I have a 2000 Forester with 53,000 miles on it. Check engine light came on, and codes indicated converter problem. Mechanic erased codes and re-set to confirm that it wasn’t just a glitch. Light came back on. Isn’t 50,000 miles too soon to need a new converter? Anyone have any experience with this? If I do need a new one, is aftermarket converter reliable?
Converter codes are usually O2 sensor code. The O2 sensors are either saying the catalytic converter is bad or the O2(s) need to be replaced.
Anything can fail. In your case, the Cat should be covered under warranty though. It’s part of the emissions control system, and almost always covered separatly from the drive train an other components (check you warranty paperwork). As far as aftermarket, sure, go for it.
It’s the way the ENGINE runs that affects the catalytic converter. Does the engine run a little rough, sometimes? When an engine runs rough, and misfires, unburned fuel goes into the catalytic converter and can cause it to get very hot, from burning that fuel. Replace the spark plugs to get a smoother running engine, and a healthier catalytic converter.
Federal Emissions Warranty covers your catalytic converter up to 80,000 miles with no deductible. Have the dealer install an OEM converter since it will be free. If the problem is something else at least you will not have had to spend any money to discover it.
The warranty is 8 years or 80k miles, so it may have expired depending on what month it was built.
Subarus from '99 to '01 have common convertor failure. There also was an update to the front oxygen sensor (now referred to as an A/F sensor). They might insist on updating the sensor first. Just make sure it’s documented in the paperwork that it may need a convertor if your car is still under warranty. That way you don’t have to worry about the warranty expiring if the light returns later. You’ll be protected.
Thanks–checking with Subaru to see when it first sold at retail–it may have missed the 8 year cut-off by a couple of days!
An engine which misfires and runs rough can knock out a healthy catalytic converter. If your engine isn’t running smoothly (especially during acceleration), change the spark plugs and the air filter, for starters.
This is the same problem I’m having w/ my 2003. I’ve had the light reset several times and changed the O2 sensor. Thanks to all for the post about the emissions warranty. My mechanics never mentioned anything about it! The want to charge a fortune to put a new converter in. And I was ready to do it. Glad I listened to my daughter and looked here first.
What are you going to do when that catalytic converter starts having the same symptoms CAUSED BY the engine? The CAUSES have to be cured, to prevent the same results (a damaged catalytic converter).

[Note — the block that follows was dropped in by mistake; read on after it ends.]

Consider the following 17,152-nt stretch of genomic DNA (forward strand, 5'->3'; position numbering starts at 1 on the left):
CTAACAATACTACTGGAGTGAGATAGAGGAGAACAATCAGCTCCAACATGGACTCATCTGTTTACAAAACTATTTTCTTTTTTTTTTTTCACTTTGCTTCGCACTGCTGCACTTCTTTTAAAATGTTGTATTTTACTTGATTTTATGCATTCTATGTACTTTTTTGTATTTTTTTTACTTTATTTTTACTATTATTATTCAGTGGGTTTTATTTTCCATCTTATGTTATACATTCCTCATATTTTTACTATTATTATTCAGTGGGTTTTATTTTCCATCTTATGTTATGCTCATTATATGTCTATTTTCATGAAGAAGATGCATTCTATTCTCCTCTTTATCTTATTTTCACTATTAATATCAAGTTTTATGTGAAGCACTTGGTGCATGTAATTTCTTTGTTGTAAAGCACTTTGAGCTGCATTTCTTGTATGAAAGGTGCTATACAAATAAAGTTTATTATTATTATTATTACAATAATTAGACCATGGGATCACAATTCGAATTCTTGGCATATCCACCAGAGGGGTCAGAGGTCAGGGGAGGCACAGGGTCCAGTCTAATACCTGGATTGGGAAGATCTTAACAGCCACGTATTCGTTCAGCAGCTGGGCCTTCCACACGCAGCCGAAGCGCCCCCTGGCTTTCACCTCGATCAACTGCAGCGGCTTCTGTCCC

So much for the theory that one is “always better-off going to an independent mechanic”! Clearly your mechanic wants to make some money from you, and as a result, he has conveniently failed to mention the warranty that allows you to obtain free repairs from the dealership. In my book, that is dishonesty on his part, and I would never patronize that guy again, if I were you.
Yes, an independent mechanic may charge less for many procedures, but to assume that one is “always better-off” by going to an independent shop is a perfect example of the fallacy of dealing in absolutes.
I have done all the maintance recommended for my car. Oil, plugs, filters, tune ups, engine cleaned, etc. Maybe I just got a bad cat to start with. I also don’t put cheap gas in it. What other suggestions do ou have to avoid the problem recurring?
It would help to know what the codes are. Auto parts houses such as AutoZone, Checkers, etc. will check them for you absolutely free and it only takes a few minutes. You might consider getting this done and posting the results back here for further discussion.
You may be a bit iffy on any warranty coverage. The warranty period starts on the day the vehicle was first put into service; either when you bought it new (as in 4 or 5 miles on it) or if it was a dealer demo the day that it was first put into service as a demonstrator.
If you do need a new converter there is nothing wrong with an aftermarket converter and it will save you some money over the Subaru OEM converter.
Converters can also be killed by other things; chronic rough running, too rich on the fuel mixture, coolant seepage into the combustion chambers (head gasket weepage, etc.)
It’s great that you do the routine maintenance to keep the engine healthy which will help to keep the catalytic converter healthy. The catalytic converter failure (IF it has failed) would be from things you have no control over, most likely. You say you CLEAN the engine? Do you shine up the hoses and wires with something like ARMOURALL PROTECTANT, or other SILICONE spray? Silicone can be drawn into the engine air intake (where is the engine air intake opening?), go through the engine, and be deposited on the oxygen sensors and the catalyst…poisoning both.
The engine computer uses inputs from the oxygen sensors to determine the health of the catalytic converter. Who checks the health of the oxygen sensors, which would ensure that they are “telling the truth”? A mechanic should be able to do that. If the oxygen sensors, themselves, are unhealthy, they will be wrong about the health of the catalytic converter.
Here’s a little article to explain some of this: http://www.autotap.com/Articles/Intro_to_Engine_Management.html